- Charles Pettit McIlvaine, Episcopal bishop, author, educator and twice Chaplain of the United States Senate
- John McLean, Associate Justice of the United States
- Stanley Matthews, Associate Justice of the United States
- George Hunt Pendleton, Congressman and US Senator
- William Procter and James Gamble, founders of Procter and Gamble
- Skip Prosser, Wake Forest University men's basketball head coach at the time of his death, former assistant and head men's basketball coach at Xavier University
- Henry Stanbery, Attorney General of the United States
- Dudley Sutphin, Cincinnati attorney, judge and French Legion of Honor medal winner
- Alphonso Taft, politician, father of President of the United States William Howard Taft
- Charles Phelps Taft II, Mayor of Cincinnati and son of President William Howard Taft
- Louise Taft, second wife of Alphonso Taft and mother of William Howard Taft
- John Morgan Walden, Bishop of the Methodist Episcopal Church
- Godfrey Weitzel, Civil War general
- Frances Wright, pioneering feminist, abolitionist, and freethinker
SpongeBob SquarePants headstone controversy
On October 23, 2013, the staff at Spring Grove Cemetery removed a SpongeBob SquarePants headstone from the resting spot of U.S. Army Corporal Kimberly Walker only one day after her funeral. The headstone and another next to it for future use by Walker's twin sister, Kara, were removed after the family had been given copyright permission to use them. In February 2014, the cemetery and Walker's family reached an agreement, and the original headstones were reinstalled with the addition of full granite slabs to shield them from people passing by.
- "National Register Information System". National Register of Historic Places. National Park Service. 2007-01-23.
- http://www.springgrove.org/Cemeteries.shtm[dead link]
- The Cincinnati Cemetery of Spring Grove, Report for 1857. C. F. Bradley, printers. 1857. p. 3.
- Picturesque Cincinnati. John Shillito Company. 1883. p. 194.
- "A Walk in the Park: Spring Grove Cemetery". Cincinnati.com. Retrieved July 17, 2014.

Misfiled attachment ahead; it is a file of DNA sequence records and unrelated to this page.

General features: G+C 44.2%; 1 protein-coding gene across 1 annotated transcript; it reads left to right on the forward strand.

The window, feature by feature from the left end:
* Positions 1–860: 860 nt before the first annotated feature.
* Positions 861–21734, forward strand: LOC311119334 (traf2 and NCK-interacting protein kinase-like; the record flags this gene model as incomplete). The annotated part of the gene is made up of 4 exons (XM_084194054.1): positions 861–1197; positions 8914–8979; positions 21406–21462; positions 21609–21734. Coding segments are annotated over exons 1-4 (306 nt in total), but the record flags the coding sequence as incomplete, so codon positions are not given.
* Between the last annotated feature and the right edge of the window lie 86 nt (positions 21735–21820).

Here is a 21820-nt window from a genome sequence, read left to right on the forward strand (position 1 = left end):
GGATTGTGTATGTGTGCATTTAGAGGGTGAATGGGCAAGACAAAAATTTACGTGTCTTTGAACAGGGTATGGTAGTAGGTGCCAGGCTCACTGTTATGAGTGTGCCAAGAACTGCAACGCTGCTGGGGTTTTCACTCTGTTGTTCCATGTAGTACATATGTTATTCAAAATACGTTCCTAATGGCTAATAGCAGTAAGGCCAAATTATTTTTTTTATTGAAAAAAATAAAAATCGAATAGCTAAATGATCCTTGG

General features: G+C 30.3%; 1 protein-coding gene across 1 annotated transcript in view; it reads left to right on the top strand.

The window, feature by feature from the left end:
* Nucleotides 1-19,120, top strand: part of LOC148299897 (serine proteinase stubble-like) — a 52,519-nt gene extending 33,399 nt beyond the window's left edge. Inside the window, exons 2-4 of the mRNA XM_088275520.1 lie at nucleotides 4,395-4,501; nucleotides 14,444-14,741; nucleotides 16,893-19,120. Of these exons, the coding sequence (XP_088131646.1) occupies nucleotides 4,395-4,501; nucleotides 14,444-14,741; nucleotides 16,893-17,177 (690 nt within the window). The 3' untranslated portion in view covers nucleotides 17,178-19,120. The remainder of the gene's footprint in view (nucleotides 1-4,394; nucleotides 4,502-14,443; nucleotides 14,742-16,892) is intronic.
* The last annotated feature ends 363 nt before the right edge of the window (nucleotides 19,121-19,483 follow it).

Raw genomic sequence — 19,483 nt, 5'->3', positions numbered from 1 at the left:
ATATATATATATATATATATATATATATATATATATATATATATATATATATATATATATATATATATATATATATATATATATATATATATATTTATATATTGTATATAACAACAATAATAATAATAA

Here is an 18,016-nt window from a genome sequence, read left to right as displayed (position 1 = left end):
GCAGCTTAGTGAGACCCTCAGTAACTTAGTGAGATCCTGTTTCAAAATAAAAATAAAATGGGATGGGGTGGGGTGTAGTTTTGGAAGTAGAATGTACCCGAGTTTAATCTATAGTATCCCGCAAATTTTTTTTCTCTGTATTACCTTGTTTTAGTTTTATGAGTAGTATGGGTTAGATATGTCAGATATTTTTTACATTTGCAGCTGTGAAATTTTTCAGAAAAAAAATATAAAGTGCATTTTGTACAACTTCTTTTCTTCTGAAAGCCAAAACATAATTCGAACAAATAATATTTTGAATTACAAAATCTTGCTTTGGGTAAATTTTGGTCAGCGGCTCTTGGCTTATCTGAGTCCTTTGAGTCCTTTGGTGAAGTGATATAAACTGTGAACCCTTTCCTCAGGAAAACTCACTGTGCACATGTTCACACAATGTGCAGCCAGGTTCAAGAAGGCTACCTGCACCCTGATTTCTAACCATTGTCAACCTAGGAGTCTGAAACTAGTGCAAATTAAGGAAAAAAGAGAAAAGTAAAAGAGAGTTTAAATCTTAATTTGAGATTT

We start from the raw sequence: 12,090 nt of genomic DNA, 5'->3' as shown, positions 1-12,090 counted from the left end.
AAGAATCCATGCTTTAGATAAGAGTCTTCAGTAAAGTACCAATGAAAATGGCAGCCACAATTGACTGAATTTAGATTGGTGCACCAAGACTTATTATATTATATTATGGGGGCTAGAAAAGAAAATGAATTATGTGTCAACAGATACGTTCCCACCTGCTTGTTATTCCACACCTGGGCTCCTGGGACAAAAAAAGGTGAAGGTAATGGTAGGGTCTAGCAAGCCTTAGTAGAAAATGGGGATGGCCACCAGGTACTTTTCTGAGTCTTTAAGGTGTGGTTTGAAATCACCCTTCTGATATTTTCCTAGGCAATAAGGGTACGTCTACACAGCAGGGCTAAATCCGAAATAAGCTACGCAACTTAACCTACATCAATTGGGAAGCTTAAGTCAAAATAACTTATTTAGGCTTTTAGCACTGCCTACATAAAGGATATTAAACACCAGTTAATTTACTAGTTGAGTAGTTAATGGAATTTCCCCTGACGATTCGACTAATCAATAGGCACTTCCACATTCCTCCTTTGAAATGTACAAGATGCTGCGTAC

- Stradling, David (1 October 2003). Cincinnati: From River City to Highway Metropolis. Arcadia Publishing. p. 35. Retrieved 2013-05-25.
- "National Historic Landmarks Designated". National Park Service. 13 April 2007. Retrieved 11 March 2015.
- Rolfes, Steven (Oct 29, 2012). Cincinnati Landmarks. Arcadia Publishing. p. 43. Retrieved 2013-05-19.
- "Judge Civil War Generals" (PDF). The Spring Grove Family. Retrieved July 17, 2014.
- "Judge Jacob Burnet". The Spring Grove Family. Retrieved July 17, 2014.
- Spencer, Thomas E. (1998). Where They're Buried: A Directory Containing More Than Twenty Thousand Names of Notable Persons Buried in American Cemeteries, with Listings of Many Prominent People who Were Cremated. Genealogical Publishing Com. p. 264. Retrieved 17 July 2014.
- "Judge Jacob Notable Burials". The Spring Grove Family. Retrieved July 17, 2014.
- "Levi Coffin". National Park Service. Retrieved July 17, 2014.
- Juettner, Otto (1909). 1785-1909: Daniel Drake and his followers; historical and biographical sketches. Harvey Publishing Company. p. 70. Retrieved 17 July 2014.
- "Spring Grove Cemetery". Cincinnati.com. Retrieved July 18, 2014.
- "Heinie Groh Stats". Baseball Almanac. Retrieved July 18, 2014.
- Cook, William A. (2004). Waite Hoyt: A Biography of the Yankees' Schoolboy Wonder. McFarland. p. 209. Retrieved 17 July 2014.
- "Isaac M. Jordan". Sigma Chi Fraternity. Retrieved July 18, 2014.
- "Ms Walker’s family are furious with the graveyard’s U-turn after paying $13,000 (£8,000) for the headstone and getting copyright approval from Nickelodeon.". Metro.co.uk. 23 October 2013. Retrieved 24 October 2013.
- "Family, cemetery reinstall SpongeBob headstones but with changes". Cincinnati: Hearst Television Inc. 14 February 2014. Retrieved July 17, 2014.
|Wikimedia Commons has media related to Spring Grove Cemetery, Cincinnati.|